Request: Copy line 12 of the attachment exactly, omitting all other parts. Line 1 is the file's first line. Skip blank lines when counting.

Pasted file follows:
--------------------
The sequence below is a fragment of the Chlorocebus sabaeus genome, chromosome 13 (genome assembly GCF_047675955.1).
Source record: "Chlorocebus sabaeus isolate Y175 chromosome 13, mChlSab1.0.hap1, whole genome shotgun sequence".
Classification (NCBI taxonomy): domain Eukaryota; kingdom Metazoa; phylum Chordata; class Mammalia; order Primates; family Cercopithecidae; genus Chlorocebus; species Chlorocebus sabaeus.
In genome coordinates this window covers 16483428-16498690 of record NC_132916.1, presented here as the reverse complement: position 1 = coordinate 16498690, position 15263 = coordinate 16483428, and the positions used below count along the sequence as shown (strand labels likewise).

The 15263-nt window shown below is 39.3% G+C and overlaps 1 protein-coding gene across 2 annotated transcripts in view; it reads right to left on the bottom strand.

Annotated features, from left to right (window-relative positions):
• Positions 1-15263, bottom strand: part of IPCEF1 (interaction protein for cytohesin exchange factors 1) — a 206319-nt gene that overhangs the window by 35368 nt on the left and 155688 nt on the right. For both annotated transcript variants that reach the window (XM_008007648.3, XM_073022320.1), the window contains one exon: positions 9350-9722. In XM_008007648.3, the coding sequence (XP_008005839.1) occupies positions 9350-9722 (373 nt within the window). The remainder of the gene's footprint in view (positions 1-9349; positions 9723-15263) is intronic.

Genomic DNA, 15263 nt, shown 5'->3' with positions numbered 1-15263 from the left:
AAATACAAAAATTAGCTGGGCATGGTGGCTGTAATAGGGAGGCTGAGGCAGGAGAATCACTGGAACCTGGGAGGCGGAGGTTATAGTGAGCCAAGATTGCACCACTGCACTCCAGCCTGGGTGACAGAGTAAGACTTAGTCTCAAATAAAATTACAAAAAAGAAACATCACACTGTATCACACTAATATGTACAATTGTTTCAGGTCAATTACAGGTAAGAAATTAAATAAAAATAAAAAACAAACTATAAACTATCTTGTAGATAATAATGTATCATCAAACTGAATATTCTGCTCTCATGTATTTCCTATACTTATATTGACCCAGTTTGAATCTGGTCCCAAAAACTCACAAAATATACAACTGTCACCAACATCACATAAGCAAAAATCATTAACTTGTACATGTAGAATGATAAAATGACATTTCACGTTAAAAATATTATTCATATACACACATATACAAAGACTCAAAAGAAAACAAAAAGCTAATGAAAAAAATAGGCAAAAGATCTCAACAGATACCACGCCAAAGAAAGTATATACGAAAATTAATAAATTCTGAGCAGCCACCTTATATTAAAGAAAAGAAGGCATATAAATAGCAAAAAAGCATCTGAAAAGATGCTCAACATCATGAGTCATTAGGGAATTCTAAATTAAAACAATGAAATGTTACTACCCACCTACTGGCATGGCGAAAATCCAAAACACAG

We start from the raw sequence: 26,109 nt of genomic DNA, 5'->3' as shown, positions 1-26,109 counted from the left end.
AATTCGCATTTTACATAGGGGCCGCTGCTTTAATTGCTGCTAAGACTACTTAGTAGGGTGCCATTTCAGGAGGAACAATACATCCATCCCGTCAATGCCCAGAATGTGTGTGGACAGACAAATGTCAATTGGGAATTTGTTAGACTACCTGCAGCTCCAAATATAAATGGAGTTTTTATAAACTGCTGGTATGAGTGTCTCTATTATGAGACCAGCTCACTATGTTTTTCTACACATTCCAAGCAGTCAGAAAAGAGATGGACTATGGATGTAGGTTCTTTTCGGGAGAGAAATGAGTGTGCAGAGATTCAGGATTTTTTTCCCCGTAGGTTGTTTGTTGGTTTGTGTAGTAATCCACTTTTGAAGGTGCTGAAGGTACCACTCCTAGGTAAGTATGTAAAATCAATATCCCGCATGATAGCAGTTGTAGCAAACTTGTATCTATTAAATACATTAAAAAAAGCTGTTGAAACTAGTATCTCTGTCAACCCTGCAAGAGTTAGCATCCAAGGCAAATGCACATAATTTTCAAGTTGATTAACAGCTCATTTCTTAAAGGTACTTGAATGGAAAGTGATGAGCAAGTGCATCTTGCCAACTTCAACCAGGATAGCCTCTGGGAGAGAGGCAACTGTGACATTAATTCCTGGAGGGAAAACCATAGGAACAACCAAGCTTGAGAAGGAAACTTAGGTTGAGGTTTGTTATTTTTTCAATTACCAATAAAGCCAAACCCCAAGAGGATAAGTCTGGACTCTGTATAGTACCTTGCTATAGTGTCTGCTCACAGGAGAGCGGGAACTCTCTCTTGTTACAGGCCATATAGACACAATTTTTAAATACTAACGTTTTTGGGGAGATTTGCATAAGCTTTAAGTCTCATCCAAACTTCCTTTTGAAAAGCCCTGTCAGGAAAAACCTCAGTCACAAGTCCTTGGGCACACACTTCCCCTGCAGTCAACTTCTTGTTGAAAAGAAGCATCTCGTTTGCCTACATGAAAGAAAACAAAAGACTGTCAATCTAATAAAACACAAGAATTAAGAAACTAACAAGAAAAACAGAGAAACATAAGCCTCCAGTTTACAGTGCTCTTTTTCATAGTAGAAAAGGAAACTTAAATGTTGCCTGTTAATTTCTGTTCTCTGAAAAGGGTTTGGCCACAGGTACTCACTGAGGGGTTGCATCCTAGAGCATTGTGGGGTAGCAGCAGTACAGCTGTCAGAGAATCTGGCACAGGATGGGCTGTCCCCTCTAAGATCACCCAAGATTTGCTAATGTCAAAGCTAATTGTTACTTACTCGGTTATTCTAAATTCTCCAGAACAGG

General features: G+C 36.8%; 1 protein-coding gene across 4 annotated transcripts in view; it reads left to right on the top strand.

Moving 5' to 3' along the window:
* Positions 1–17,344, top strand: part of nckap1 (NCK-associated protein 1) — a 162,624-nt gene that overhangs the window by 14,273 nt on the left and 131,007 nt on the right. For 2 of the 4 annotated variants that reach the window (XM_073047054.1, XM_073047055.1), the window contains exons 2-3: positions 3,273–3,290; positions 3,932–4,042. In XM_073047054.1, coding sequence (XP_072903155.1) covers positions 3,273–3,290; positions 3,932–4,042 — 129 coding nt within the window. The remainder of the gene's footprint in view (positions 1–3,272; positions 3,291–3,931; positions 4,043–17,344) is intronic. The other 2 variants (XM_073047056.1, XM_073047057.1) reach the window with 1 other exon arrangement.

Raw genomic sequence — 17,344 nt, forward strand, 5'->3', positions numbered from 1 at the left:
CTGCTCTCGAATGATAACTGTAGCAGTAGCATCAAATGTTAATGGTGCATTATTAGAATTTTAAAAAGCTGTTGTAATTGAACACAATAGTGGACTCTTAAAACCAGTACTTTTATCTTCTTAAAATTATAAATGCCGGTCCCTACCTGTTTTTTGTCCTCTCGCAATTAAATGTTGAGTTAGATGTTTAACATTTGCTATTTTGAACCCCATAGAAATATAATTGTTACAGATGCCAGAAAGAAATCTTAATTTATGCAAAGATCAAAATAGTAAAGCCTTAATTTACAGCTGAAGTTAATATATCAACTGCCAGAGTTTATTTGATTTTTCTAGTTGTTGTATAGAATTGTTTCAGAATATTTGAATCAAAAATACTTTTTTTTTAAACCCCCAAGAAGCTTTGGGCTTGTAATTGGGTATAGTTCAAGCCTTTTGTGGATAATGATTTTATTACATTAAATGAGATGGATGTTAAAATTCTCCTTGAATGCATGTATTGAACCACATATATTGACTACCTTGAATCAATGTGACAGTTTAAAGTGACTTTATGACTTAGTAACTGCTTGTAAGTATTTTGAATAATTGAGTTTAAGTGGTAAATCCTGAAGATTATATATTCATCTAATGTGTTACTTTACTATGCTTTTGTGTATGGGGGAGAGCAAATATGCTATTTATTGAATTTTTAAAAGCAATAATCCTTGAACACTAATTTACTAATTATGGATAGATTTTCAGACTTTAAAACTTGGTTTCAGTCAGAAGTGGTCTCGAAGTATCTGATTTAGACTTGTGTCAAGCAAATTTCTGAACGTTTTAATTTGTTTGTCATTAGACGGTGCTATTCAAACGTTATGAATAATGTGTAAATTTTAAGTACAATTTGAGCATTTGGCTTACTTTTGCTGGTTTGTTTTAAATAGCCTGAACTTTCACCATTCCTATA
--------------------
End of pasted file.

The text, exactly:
General features: G+C 36.8%; 1 protein-coding gene across 4 annotated transcripts in view; it reads left to right on the top strand.